Packaged water, particularly bagged sachet water, has become an important drinking water source in West Africa as local governments struggle to provide safe drinking water supplies. In Ghana, sachet water has become an important primary water source in urban centers, and a growing literature has explored various dimensions of this industry, including product quality. There is very little data on sachet water quality outside of large urban centers, where smaller markets often mean less producer competition and less government regulation. This study analyzes the microbiological quality of sachet water alongside samples of other common water sources at point-of-collection (POC) and point-of-use (POU) in 42 rural, peri-urban, and small-town Ghanaian communities using the IDEXX Colilert® 18 (Westbrook, ME). Levels of coliform bacteria and Escherichia coli detected in sachet water samples were statistically and significantly lower than levels detected in all other water sources at POU, including public taps and standpipes, and statistically similar or significantly lower at POC. In diverse waterscapes where households regularly patch together their water supply from different sources, sachet water appears to be an evolving alternative for safe drinking water despite many caveats, including higher unit costs and limited opportunities to recycle the plastic packaging.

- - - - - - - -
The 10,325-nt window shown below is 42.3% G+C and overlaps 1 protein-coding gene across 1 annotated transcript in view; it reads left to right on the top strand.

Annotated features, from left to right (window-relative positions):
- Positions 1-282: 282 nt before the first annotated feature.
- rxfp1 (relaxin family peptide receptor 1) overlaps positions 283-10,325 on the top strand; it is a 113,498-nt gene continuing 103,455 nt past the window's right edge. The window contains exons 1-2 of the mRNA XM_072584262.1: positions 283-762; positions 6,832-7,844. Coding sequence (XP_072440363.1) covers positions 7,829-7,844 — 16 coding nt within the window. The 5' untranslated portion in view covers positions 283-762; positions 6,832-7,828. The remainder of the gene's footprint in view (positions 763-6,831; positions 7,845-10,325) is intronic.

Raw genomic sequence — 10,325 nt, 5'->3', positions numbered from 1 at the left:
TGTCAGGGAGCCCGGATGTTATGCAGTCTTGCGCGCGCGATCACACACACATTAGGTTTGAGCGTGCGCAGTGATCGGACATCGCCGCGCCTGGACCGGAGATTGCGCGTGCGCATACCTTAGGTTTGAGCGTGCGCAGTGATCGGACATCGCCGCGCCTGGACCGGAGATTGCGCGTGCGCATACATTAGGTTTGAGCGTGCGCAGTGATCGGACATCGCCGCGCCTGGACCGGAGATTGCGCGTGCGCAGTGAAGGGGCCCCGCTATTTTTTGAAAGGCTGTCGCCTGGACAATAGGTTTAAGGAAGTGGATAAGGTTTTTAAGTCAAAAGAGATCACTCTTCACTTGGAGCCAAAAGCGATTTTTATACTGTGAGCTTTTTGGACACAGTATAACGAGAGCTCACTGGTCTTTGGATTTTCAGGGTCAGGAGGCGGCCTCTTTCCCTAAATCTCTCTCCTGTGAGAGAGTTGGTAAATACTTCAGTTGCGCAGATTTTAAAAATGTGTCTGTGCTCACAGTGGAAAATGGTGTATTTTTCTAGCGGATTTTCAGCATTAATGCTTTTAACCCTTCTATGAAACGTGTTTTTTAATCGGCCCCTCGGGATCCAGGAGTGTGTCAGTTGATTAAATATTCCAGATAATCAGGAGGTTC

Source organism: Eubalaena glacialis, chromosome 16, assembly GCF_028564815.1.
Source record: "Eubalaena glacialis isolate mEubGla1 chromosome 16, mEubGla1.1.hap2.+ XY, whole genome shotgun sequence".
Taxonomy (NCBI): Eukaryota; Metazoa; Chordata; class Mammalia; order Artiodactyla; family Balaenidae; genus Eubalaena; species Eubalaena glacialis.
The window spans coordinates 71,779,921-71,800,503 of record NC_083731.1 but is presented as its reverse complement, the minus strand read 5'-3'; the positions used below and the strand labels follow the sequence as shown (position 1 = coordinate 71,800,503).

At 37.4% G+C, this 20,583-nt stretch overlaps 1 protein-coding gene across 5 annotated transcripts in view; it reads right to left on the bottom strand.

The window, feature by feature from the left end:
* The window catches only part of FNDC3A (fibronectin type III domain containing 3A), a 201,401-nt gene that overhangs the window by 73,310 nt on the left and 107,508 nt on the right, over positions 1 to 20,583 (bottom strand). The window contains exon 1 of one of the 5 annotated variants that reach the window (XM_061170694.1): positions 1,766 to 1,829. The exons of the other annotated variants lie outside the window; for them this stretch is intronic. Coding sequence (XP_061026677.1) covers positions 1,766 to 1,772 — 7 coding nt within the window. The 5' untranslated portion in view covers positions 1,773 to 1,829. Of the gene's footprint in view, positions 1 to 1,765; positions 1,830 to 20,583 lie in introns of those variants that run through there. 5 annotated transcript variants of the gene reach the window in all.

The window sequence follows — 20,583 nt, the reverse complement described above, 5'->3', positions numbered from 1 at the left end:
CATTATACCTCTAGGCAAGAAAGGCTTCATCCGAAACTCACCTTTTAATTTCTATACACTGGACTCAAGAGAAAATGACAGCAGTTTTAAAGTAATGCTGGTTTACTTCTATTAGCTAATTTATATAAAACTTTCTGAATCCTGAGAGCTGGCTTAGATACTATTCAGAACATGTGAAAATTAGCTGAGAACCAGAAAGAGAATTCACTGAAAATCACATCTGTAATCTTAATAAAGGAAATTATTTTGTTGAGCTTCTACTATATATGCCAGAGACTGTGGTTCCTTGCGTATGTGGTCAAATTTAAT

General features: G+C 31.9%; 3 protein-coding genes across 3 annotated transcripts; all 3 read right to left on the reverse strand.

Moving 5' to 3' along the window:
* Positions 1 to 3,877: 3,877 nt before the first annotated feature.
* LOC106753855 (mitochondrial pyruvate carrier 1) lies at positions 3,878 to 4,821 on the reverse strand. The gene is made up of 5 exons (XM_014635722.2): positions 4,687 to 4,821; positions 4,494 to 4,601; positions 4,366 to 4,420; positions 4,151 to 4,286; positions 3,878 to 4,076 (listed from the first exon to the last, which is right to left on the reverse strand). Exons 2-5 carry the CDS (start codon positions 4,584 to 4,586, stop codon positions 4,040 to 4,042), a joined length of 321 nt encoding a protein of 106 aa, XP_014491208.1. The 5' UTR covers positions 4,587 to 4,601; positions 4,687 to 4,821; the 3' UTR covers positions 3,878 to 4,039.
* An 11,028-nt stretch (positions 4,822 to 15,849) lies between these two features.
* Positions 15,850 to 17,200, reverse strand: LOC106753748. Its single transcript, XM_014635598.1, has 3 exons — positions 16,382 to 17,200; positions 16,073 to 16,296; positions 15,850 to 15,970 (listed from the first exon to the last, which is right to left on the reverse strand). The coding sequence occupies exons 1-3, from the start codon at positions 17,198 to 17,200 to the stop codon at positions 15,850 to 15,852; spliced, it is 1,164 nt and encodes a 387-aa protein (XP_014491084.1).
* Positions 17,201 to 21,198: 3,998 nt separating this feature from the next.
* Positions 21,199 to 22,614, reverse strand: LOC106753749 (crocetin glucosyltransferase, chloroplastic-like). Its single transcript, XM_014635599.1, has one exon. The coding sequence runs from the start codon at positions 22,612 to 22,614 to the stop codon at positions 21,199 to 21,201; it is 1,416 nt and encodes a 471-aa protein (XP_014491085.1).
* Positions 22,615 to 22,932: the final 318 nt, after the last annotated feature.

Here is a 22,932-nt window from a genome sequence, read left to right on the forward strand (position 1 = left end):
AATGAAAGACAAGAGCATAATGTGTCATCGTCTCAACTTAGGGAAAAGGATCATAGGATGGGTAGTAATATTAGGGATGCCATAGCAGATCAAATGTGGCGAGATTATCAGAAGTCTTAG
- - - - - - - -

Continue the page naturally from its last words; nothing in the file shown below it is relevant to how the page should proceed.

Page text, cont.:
ASJC Scopus subject areas
- Infectious Diseases